First published on Saturday the 2nd of September, 2017, this piece comes in at number 19 in the top 30 most read Villainesse stories of 2017.
This year, on September 23, New Zealand will vote on who gets to lead the country for the next three years. We've watched the unbelievable political events in the US and the UK, and now it's our turn. If there's anything that we can take from the wild currents of world politics it's that young people have to get out there and vote. Because the politicians elected to Parliament are the ones who will make important decisions about our future. But in amongst the spin and the bluster, it can be hard to know exactly who to vote for. Who stands for what? Who stands against what? Who cares about the issues that are important to you?
We get it.
So, in the lead-up to the election, Villainesse has reached out to politicians from all of the parties currently in Parliament, asking them why they think they deserve the vote of young women. In our 2017 election series, 'The Pitch', we've asked politicians to make their case to you so that when you go to the ballot box you'll know exactly where they stand.
Concluding our series, we have Jacinda Ardern, leader of the Labour Party. Here's her pitch to you.
Give us the elevator pitch: why should young women vote for you?
I remember one of the first sentiments that motivated me into politics. The best way I can describe it is that I absolutely believed that New Zealand could be better than it was then. That is the same thing that motivates me now. Whether it’s eradicating child poverty, closing the gender pay gap, ending homelessness and lifting our game on environmental issues – and now I am hoping that young women see the same opportunity that I do, the opportunity to turn things around.
If you are elected, what - if anything - will you do to close the gender pay gap?
In 2017 there should be no such thing as a gender pay gap. I have committed that Labour will not rest until we have pay equity.
We need our mothers, our daughters, our sisters and our aunties to be valued no matter what workforce they are in. We need to start by scrapping the equal pay legislation that is before Parliament, because it will not deliver equal pay. By forcing pay equity claimants to compare themselves with colleagues in their own businesses and sectors, rather than with similarly skilled workers in other sectors, we will essentially never see again an equal pay claim like the one we saw for home care workers. That’s not right, and that’s why we’ll fix the law.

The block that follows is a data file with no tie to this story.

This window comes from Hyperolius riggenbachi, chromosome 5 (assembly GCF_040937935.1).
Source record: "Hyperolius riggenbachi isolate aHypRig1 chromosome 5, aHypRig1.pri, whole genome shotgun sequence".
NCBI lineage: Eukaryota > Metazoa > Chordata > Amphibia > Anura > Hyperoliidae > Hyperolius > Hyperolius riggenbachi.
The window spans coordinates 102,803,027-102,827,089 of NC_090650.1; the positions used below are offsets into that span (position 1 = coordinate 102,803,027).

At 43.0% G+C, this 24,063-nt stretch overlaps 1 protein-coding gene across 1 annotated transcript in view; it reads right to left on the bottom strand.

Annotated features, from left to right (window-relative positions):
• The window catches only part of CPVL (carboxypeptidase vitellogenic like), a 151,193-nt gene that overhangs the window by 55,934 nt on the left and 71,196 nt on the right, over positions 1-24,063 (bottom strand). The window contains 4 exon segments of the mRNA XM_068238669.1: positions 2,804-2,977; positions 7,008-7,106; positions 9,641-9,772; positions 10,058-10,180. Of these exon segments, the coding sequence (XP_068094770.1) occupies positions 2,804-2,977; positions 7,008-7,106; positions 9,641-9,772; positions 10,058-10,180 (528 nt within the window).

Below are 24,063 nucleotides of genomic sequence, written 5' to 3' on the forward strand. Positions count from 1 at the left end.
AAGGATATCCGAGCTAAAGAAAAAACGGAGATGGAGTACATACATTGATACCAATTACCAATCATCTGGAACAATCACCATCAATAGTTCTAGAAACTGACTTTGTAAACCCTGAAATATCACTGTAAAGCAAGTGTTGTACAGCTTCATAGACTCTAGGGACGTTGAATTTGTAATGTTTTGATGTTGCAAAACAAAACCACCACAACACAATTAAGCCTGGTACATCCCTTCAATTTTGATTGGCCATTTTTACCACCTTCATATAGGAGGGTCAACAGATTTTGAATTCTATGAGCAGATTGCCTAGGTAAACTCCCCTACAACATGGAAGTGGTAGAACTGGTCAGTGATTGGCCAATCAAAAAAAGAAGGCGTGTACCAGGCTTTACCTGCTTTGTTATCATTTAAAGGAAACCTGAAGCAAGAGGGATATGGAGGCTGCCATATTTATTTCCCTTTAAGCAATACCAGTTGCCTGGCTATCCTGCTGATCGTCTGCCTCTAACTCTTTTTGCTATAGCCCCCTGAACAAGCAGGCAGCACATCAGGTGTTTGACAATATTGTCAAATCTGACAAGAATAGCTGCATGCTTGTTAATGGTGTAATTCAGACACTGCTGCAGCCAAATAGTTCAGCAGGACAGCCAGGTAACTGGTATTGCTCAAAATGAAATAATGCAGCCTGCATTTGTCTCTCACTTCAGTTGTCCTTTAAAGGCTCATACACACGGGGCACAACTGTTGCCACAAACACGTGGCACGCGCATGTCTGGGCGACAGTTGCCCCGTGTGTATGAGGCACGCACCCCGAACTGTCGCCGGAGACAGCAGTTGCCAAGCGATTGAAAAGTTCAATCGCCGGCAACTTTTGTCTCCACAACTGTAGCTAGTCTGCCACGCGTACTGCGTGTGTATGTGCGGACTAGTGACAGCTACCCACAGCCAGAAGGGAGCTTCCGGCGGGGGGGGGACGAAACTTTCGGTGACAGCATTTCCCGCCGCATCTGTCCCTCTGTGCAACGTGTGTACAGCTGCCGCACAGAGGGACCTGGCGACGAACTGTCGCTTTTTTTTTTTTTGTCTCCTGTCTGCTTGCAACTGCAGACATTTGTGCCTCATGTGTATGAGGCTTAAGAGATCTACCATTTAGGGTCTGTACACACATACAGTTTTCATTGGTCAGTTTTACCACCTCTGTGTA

What economic benefits will you deliver for young women?
For me it’s about bringing down some of the barriers that exist - like for instance the cost of accessing education. We know women spend longer carrying student debt. I want to phase in three years of free post-secondary education, so that anyone who hasn’t studied before can go to polytech, university or take up an apprenticeship for free. The first year will start in 2018, the second year in 2021 and the final year will kick in from 2024. I also want to reopen our night schools, so that women have the chance to further their education no matter where they live and what their circumstances are.
How will you combat violence against women (including domestic violence)?
If we want to confront violence against women in New Zealand, we need to start right at the beginning. That means incorporating conversations about healthy relationships and consent, into our school environments.
We also have to adequately fund the sexual violence and family violence community partners that deliver crisis intervention, and support the delivery of the kind of multi-disciplinary, multi-agency programs that have seen Police, and other government agencies working in partnership to respond to violence in the home.
And finally, I have seen a number of cases involving the Family Court reforms that tell me we need to urgently look at the changes that were made to the law, and the impact those changes have had. We’re committed to a review.
What will you do to reduce rates of sexual violence and improve the way that the justice system deals with crimes of sexual violence?
So much of the prevention needs to happen early on, and that includes the work we do in schools. Discussing issues like consent really is critical.